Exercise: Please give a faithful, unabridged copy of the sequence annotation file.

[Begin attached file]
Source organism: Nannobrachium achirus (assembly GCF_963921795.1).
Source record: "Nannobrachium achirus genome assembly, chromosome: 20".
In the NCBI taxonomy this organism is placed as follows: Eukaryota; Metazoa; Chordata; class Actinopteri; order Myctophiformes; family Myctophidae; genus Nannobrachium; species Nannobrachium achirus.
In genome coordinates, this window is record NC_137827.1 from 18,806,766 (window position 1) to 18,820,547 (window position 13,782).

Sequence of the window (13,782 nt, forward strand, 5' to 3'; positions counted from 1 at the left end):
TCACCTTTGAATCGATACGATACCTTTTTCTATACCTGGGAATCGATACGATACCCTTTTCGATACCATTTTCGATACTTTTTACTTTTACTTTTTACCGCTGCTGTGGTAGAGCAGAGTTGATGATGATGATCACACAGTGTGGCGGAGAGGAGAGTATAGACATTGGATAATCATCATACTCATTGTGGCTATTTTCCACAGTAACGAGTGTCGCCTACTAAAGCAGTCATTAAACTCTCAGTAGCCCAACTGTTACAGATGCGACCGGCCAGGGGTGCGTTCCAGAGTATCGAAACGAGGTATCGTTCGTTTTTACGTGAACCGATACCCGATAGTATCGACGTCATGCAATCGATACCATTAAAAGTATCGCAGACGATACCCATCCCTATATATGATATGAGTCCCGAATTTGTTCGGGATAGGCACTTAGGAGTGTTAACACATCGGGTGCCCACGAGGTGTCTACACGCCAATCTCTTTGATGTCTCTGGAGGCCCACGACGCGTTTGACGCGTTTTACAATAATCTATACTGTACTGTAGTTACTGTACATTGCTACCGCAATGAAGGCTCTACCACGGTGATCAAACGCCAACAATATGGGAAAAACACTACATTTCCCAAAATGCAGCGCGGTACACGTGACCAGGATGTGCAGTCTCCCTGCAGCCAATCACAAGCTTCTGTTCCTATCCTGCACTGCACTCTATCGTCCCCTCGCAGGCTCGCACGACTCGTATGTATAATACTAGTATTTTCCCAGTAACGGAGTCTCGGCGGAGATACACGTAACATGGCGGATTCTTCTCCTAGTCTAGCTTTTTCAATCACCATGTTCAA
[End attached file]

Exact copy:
Source organism: Nannobrachium achirus (assembly GCF_963921795.1).
Source record: "Nannobrachium achirus genome assembly, chromosome: 20".
In the NCBI taxonomy this organism is placed as follows: Eukaryota; Metazoa; Chordata; class Actinopteri; order Myctophiformes; family Myctophidae; genus Nannobrachium; species Nannobrachium achirus.
In genome coordinates, this window is record NC_137827.1 from 18,806,766 (window position 1) to 18,820,547 (window position 13,782).

Sequence of the window (13,782 nt, forward strand, 5' to 3'; positions counted from 1 at the left end):
TCACCTTTGAATCGATACGATACCTTTTTCTATACCTGGGAATCGATACGATACCCTTTTCGATACCATTTTCGATACTTTTTACTTTTACTTTTTACCGCTGCTGTGGTAGAGCAGAGTTGATGATGATGATCACACAGTGTGGCGGAGAGGAGAGTATAGACATTGGATAATCATCATACTCATTGTGGCTATTTTCCACAGTAACGAGTGTCGCCTACTAAAGCAGTCATTAAACTCTCAGTAGCCCAACTGTTACAGATGCGACCGGCCAGGGGTGCGTTCCAGAGTATCGAAACGAGGTATCGTTCGTTTTTACGTGAACCGATACCCGATAGTATCGACGTCATGCAATCGATACCATTAAAAGTATCGCAGACGATACCCATCCCTATATATGATATGAGTCCCGAATTTGTTCGGGATAGGCACTTAGGAGTGTTAACACATCGGGTGCCCACGAGGTGTCTACACGCCAATCTCTTTGATGTCTCTGGAGGCCCACGACGCGTTTGACGCGTTTTACAATAATCTATACTGTACTGTAGTTACTGTACATTGCTACCGCAATGAAGGCTCTACCACGGTGATCAAACGCCAACAATATGGGAAAAACACTACATTTCCCAAAATGCAGCGCGGTACACGTGACCAGGATGTGCAGTCTCCCTGCAGCCAATCACAAGCTTCTGTTCCTATCCTGCACTGCACTCTATCGTCCCCTCGCAGGCTCGCACGACTCGTATGTATAATACTAGTATTTTCCCAGTAACGGAGTCTCGGCGGAGATACACGTAACATGGCGGATTCTTCTCCTAGTCTAGCTTTTTCAATCACCATGTTCAA